Signs You’re Drinking Too Much Water

Look out for these signs that you may be overhydrating:

  • Frequent and excessive urination
  • Electrolyte imbalance symptoms like fatigue, nausea, muscle weakness, spasms, cramps and confusion
  • Bloating
  • Weight fluctuations
  • Consistently colorless or very light colored urine

Pay attention to severe symptoms of hyponatremia like severe nausea, vomiting and headaches. Seek medical help immediately if you experience seizures, complete loss of energy, muscle spasms or loss of consciousness.

Tips for Drinking Enough (But Not Too Much) Water

To avoid overhydration and stay optimally hydrated, follow these tips:

  • Drink water when thirsty and with meals.
  • Choose water over sugary drinks like soda, juices and sports drinks.
  • Carry a refillable water bottle for easy hydration on the go.
  • Infuse water with fruits and herbs to add flavor.
  • Opt for fruits and vegetables with high water content.
  • Limit alcohol and caffeine which have dehydrating effects.
  • Monitor urine color – light straw yellow is ideal.
  • Weigh yourself regularly to watch for fluctuations.
  • Don’t guzzle large amounts before, during or after exercise.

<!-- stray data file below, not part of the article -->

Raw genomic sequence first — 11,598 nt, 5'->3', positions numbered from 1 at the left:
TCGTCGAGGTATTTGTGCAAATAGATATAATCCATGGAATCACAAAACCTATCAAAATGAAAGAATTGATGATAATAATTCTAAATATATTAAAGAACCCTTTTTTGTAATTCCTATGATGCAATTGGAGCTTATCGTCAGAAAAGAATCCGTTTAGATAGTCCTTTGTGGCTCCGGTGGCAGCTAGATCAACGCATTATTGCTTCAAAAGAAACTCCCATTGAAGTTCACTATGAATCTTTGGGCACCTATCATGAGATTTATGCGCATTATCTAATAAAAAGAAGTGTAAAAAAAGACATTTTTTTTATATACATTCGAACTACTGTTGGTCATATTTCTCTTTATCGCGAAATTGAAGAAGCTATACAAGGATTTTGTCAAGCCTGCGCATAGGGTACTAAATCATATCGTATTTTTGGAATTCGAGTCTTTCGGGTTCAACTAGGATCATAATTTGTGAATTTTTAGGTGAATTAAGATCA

Remember that all fluids count towards daily water needs – not just plain water. The current dietary recommendations advise getting around 20% of total fluid intake from food and the rest from beverages.

Who May Need to Drink More Water?

While excessive water intake is unhealthy for most people, some individuals can benefit from intentionally upping their water consumption. Those who may require more fluid include:

  • Athletes – Endurance and strength athletes lose more water through sweat. Consuming extra before, during and after physical activity helps maintain performance and prevent dehydration.
  • Outdoor workers – Laborers who work long hours outdoors in hot conditions need added water to replace what’s lost through sweat.
  • Elderly – Thirst signals and hydration needs change with age. Some older adults must consciously drink more.
  • Pregnant women – Pregnancy increases fluid requirements due to increased blood volume.
  • Breastfeeding mothers – Breastfeeding mothers need to stay well hydrated to support milk production.
  • Those with certain conditions – Health issues like diabetes, recurring UTIs, kidney stones and bladder infections can also increase water needs.

However, even these groups should let thirst guide their water intake rather than forcing themselves to drink on a schedule. The kidneys are excellent at maintaining water balance and regulating hydration status as long as you drink when thirsty.

The Bottom Line

Drinking some extra water each day can definitely benefit health. But consistently drinking water nonstop all day goes overboard and can negatively impact electrolyte balance and bodily functions. Stick within recommended intake levels and drink based on your thirst to find the right water balance for you.